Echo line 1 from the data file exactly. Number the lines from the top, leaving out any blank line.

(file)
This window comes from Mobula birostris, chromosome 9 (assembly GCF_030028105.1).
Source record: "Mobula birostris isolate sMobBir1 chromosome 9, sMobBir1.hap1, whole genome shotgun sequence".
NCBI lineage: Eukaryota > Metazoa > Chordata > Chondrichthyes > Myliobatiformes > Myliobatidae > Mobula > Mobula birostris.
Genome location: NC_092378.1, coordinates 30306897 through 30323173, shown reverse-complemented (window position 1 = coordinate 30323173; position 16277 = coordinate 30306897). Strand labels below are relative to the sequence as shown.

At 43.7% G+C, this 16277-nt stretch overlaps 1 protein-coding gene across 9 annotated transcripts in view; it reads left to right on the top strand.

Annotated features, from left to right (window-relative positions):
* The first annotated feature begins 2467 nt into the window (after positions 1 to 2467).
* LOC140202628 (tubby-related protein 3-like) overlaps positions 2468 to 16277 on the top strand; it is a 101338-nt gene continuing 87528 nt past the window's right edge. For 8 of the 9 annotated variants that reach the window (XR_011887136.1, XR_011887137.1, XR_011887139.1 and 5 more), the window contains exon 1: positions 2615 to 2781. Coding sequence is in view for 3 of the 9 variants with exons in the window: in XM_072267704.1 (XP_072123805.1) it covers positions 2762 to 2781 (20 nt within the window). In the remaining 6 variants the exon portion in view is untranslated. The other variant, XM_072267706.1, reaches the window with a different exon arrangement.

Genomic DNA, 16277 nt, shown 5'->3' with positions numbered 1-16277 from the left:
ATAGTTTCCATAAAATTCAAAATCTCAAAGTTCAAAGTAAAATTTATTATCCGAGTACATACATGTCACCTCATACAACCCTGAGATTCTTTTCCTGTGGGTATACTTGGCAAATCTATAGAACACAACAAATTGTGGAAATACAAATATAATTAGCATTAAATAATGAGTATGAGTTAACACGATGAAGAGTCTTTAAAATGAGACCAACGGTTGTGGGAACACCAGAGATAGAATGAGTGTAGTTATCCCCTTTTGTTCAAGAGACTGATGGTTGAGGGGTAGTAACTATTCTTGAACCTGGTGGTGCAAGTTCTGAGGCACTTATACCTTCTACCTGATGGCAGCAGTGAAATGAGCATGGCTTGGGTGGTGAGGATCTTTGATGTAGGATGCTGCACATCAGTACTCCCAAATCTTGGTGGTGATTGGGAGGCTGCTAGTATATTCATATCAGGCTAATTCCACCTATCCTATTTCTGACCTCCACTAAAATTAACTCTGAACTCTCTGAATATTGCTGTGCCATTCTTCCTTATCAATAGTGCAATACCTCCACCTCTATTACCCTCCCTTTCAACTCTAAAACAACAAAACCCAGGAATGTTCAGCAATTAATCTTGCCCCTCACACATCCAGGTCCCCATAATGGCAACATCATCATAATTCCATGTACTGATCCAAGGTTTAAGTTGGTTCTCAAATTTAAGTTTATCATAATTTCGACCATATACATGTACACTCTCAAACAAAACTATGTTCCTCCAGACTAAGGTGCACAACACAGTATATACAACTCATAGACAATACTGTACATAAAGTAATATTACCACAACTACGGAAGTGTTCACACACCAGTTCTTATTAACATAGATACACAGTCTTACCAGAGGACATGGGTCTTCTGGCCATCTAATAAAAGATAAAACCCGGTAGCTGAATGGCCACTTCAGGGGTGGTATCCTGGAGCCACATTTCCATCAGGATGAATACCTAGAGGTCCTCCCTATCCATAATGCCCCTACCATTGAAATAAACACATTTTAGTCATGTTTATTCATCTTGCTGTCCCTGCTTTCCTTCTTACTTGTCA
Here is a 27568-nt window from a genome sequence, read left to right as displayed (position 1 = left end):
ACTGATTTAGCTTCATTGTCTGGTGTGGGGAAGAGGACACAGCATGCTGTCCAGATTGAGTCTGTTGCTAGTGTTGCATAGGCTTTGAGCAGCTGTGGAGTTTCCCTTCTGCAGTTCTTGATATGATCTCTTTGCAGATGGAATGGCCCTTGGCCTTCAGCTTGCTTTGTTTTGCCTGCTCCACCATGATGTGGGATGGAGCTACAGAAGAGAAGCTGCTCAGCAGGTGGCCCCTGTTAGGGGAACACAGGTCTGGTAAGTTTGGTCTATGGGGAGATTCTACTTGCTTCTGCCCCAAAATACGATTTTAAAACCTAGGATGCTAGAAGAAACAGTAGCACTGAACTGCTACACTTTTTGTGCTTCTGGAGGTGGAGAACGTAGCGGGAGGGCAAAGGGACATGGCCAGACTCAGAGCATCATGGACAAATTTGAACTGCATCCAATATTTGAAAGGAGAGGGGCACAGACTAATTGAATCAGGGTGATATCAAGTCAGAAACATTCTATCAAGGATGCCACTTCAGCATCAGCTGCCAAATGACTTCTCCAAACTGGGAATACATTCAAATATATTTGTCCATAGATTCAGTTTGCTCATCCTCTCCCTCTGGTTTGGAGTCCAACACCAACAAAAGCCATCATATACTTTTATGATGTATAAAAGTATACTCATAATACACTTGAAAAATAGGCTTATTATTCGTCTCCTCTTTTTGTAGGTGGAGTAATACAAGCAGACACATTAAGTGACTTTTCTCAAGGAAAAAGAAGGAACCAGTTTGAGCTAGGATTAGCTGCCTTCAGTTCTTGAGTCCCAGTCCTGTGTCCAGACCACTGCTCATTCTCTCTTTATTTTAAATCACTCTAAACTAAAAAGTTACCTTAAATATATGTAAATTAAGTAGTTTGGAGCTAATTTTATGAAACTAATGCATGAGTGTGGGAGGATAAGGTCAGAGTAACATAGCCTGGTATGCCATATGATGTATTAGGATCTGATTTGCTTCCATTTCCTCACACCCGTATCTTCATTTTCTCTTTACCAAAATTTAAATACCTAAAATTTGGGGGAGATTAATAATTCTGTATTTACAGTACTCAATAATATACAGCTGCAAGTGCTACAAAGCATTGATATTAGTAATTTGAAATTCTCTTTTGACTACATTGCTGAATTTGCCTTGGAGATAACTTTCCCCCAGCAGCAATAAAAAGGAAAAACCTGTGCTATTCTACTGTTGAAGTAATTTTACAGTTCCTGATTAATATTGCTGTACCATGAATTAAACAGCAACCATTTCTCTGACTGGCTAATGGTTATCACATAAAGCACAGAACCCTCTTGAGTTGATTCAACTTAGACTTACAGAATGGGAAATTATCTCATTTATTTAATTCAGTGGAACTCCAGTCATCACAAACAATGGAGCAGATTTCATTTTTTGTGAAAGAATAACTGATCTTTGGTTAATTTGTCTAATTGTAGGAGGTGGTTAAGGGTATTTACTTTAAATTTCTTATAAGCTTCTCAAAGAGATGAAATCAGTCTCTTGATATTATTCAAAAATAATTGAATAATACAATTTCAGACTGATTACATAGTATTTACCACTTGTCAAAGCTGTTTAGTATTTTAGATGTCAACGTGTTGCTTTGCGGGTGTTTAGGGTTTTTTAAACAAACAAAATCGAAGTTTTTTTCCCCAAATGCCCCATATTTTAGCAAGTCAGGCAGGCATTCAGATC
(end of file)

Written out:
This window comes from Mobula birostris, chromosome 9 (assembly GCF_030028105.1).